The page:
Reprinting Your Books as E-books
by Michelle Stimpson
In the past few months, I’ve been chatting with authors who have recently acquired the rights to their older, traditionally published books. Now they’d like to get the e-book versions up and running again. Below are some of the questions/issues that we’ve worked through. Happy re-publishing!
A: The only way I know to unlock a .pdf file is with AdobePro. You can trial (no credit card required) and then use it to unlock the file and convert it to Word. This will help retain the formatting of the original file.
A) Here are some suggestions:
* You can ask your publisher for the file. If they send it to you in .pdf, use the information given in the answer above. However, many publishers will not send that final, edited file back to you.
* You can use Microsoft Office’s Document Imaging Software (which is probably already in your computer – yaay!) but it’s not perfect and it’s very tedious. You have to scan each page as an image and then the computer translates. But, if you’ve got several extra hours on your hands, this is a great tool. to find out how to use the OCR software.
* You can use and they will do the scanning and converting for you. The estimate for a 200-page book is less than $30. In either case you’ll need to re-read and edit, but this is far better than trying to re-type your book.
A: Your publisher probably owns the cover, so I’m gonna say “no.” Get your own cover designed or you can try to negotiate with your previous publisher to buy the copyright to your old cover if you’re in love with it.
A: There are people/companies who format and upload books for authors. You can do a google search, or you can just use BookBaby.com or a similar company (I’m not an affiliate for them–although maybe I should be now, huh). All I’ll say is this: don’t pay more than a hundred dollars or so, and don’t give away your royalties. It’s not that serious. If they’re good, they’re probably putting in about 90 minutes of work—not worth giving away several years’ worth of royalties.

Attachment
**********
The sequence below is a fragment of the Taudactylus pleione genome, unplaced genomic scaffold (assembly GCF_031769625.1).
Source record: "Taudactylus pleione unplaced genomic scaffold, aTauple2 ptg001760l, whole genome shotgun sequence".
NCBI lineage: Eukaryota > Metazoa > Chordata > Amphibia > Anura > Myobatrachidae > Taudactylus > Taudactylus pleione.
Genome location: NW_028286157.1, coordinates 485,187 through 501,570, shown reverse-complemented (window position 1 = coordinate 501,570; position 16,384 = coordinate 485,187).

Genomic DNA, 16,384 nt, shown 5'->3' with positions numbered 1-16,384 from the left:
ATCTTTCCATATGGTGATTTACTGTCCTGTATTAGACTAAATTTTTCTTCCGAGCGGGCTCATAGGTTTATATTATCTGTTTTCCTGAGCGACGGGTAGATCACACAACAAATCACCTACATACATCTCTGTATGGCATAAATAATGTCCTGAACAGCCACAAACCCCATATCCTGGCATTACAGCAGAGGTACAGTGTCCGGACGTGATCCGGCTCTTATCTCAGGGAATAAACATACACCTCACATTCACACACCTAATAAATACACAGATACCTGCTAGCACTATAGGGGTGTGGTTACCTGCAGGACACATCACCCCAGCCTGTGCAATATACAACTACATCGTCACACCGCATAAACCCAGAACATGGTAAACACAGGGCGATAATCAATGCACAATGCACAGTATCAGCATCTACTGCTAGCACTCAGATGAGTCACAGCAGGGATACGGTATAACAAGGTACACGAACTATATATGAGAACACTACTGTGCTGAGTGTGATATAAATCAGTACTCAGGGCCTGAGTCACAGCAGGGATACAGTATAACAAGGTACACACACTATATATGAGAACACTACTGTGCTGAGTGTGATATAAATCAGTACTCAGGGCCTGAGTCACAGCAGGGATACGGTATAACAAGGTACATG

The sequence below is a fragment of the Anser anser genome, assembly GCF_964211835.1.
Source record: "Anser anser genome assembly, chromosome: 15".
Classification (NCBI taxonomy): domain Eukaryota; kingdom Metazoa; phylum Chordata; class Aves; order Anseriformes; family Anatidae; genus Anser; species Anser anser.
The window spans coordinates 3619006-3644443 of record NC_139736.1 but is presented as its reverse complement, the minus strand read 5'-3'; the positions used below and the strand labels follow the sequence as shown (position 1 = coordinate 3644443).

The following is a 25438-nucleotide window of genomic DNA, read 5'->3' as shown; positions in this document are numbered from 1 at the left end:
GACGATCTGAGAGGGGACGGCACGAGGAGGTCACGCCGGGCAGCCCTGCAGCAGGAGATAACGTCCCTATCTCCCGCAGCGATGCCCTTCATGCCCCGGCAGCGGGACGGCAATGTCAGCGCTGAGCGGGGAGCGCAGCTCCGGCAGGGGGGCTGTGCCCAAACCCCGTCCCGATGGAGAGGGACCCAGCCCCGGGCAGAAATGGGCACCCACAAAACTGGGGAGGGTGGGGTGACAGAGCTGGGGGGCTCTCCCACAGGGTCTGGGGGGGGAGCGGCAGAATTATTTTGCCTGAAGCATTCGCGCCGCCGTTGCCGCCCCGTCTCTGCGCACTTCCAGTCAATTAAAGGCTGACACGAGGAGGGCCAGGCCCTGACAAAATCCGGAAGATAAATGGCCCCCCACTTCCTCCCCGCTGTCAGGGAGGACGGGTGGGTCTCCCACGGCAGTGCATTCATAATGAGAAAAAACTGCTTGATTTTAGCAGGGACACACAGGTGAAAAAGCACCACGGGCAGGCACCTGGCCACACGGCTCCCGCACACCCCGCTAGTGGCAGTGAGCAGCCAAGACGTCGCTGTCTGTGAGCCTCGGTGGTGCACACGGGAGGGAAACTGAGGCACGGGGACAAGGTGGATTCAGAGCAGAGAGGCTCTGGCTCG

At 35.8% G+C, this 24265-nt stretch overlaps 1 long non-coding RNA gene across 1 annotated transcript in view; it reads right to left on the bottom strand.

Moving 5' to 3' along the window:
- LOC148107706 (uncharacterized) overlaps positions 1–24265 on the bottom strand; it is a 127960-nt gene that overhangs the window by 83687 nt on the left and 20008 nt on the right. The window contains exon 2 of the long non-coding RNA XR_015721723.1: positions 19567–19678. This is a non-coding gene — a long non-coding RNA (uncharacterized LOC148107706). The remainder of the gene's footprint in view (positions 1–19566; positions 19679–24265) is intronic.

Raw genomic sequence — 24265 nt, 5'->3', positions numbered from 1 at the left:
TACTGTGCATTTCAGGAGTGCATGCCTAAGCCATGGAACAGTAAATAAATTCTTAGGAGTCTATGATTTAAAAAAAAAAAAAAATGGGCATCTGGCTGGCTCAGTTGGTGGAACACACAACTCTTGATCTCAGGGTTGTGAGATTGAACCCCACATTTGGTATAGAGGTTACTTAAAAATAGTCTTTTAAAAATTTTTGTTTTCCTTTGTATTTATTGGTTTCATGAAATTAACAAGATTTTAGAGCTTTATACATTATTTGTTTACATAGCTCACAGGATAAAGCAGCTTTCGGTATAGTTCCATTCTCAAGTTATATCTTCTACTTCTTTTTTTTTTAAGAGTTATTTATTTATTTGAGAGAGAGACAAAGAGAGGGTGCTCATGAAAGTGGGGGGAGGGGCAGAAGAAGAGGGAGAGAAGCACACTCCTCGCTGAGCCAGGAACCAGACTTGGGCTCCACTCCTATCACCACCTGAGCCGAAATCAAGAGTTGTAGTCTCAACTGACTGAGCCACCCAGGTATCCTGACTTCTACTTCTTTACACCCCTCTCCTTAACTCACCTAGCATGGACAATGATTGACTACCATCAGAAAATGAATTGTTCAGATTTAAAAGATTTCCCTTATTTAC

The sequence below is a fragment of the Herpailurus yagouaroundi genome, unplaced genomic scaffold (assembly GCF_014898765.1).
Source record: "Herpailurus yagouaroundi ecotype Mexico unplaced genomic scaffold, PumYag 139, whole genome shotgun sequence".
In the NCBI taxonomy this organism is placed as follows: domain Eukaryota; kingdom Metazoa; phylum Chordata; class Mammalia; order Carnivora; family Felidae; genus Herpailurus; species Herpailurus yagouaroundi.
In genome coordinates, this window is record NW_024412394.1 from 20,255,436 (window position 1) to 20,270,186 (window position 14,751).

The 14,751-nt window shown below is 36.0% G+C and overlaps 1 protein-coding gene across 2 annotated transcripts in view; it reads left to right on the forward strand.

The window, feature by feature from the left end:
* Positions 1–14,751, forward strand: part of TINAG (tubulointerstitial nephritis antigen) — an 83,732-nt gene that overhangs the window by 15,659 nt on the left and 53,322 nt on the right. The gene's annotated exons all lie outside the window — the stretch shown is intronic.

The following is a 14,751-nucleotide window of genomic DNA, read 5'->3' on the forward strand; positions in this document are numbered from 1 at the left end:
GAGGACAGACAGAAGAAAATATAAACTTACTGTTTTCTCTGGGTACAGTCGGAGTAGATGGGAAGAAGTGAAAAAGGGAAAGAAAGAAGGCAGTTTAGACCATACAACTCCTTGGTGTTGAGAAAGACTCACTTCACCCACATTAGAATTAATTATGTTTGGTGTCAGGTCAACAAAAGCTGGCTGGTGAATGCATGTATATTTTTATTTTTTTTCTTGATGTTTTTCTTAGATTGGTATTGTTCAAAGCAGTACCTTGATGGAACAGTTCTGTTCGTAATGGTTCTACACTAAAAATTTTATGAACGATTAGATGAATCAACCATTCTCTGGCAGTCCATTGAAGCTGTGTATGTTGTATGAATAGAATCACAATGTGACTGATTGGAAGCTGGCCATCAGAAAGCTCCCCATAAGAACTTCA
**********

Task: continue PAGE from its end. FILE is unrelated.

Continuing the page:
A: Here are some components you’ll want to be sure to update or add in your e-book version:
* A description of your book on the first page – people are downloading books so quickly, they don’t even remember why they bought the books. So, having a summary to remind them of why they ordered it in the first place will help them start reading when they get the time.
* Links—you’ll want to add active links in the interior of your e-book. You can link up to your website, your social networking pages, your e-mail sign-up page, a page where they can review your book, and the online sales pages for other titles you have available. You may also wish to have a linked table of contents. If you don’t know how to do this, you can download the freetitle. It gives the basics of how to prepare a manuscript for Kindle.
* There will be no page numbers in the ebook version.
A: On the copyright page, list both years (i.e. © 2003, 2014) and you may also want to write something to the effect that this is a re-released version on the description page. Kindle is going to list your publication date as the actual date you upload this newer version. This may or may not be an issue, but I do like to let readers know.
A: My reviews have transferred over with my older titles ( and ). If yours don’t, I’d contact Kindle and the other online publishers via e-mail. They want the e-books to sell, too, and the reviews will help reach this goal. They can make this happen.
A: Contact them via e-mail, send them the copy of the reversion letter, and let them know they need to take it down.
A: Well, actually, this is question. LOL! Anybody got an answer?
In this sequel to Michelle Stimpson’s beloved debut novel, Boaz Brown, LaShondra and her Boaz, Stelson, are living the ideal American lifestyle, except for the subtle and not-so-subtle ways society keeps reminding them that they aren’t the norm. She’s African-American, he’s Caucasian, and their oldest child is already tackling the question of identity. It’s bad enough when outsiders show their ignorance or disdain. But when the issues come from family, LaShondra finds herself wondering if Stelson can truly comprehend the challenges looming on the horizon.
When a church picnic leads to a head-on clash between LaShondra’s fears and Stelson’s optimism, the truth prevails. But that’s just the beginning. LaShondra learns that the drama during the family outing was only a set-up for an even more rigorous spiritual battle to save her family. After turning her back to the pressures at work and yielding to Stelson’s leadership, LaShondra finds herself interceding for a husband she hardly even recognizes anymore.
Is this the beginning of the end for the couple that truly endeavored to honor God’s ways, or will this season fortify their marriage for His glory?